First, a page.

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It cuts to him delivering his acceptance speech. Then it seamlessly transitions to a montage of Baylor students and alumni speaking Robert III’s words while in different work settings.

Robert Jr. called his son when he first saw it. Here was Baylor University using his son’s words as a way to inspire and attract others.

“It’s so powerful,” Robert Jr. said. “We had to sit there and say, ‘Wow,’ because Robert at Baylor for four years was a, ‘Wow,’ the impression that he left there.”

Men with a mission

Welch knew what to expect every afternoon when he went out to football practice while Robert III was the quarterback there. Jacqueline Griffin would be sitting in a chair on a cement slab near the field. She’d have an umbrella to shield her from the sun, a book to keep her stimulated and a video camera to record practice.

Video analysis was an essential element of how Robert Jr. trained his son to become one of the best athletes in the country. The process started when Robert III was 11 and basketball was his love.

One day, he told his dad he wanted to be better than Michael Jordan. As in, the greatest basketball player ever.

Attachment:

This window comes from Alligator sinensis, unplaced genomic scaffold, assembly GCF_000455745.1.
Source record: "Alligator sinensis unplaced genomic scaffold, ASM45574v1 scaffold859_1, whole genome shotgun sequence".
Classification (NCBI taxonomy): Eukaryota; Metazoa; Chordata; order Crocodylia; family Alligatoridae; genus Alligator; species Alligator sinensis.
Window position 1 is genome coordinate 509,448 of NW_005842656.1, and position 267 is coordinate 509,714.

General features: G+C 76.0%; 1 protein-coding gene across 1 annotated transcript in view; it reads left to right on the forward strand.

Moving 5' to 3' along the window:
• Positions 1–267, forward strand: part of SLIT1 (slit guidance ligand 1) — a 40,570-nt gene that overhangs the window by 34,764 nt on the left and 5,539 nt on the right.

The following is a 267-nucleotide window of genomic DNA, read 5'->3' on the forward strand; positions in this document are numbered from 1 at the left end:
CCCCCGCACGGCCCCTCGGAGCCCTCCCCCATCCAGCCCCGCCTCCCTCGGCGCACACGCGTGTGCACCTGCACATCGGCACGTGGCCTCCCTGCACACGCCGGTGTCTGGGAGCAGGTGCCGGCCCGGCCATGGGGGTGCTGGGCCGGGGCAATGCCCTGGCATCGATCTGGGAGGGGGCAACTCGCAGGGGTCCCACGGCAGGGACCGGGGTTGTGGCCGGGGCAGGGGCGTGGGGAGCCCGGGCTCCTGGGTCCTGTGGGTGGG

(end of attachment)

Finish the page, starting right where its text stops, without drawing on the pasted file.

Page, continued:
Robert Jr. pressed him. If that were indeed the case, if that’s what his son really wanted, then they could map out a plan to make it reality.

Robert Jr. already knew his son was athletically gifted and was especially adept at absorbing information. As a Christian man, he believed it was his duty to God to do whatever he could to draw those talents out.

And so Robert Jr. attacked this challenge as an army would an objective. He preached to his son the importance of dribbling with his left hand. On their first day of training, Robert III returned home crying after an hour of left-handed dribbling drills.

He was upset because the new skill did not come easily, not because he despised the work. Ultimately, he respected his dad’s direction with the understanding it spawned from love and support.

“From about 11 to 15 there was no butting heads or any arguments,” Robert III said. “It was more, Dad said do it; I’m going to do it because I want to be the best.”

And that’s what held their relationship together throughout all the rigorous training sessions.

When Robert III would tie one end of a rope around his waist and the other end around a tire and repeatedly pull it up the hill near their house while his dad timed him, he did it because he wanted to.

“I wasn’t a rebel,” Robert III said. “It kind of clicked in my head, like, if I want to do this, I can go out and do it. Some kids, it clicks for them, and it doesn’t work out. But thank God for me it did work out. I put in all those hard hours of work, and it has gotten me to where I am.”

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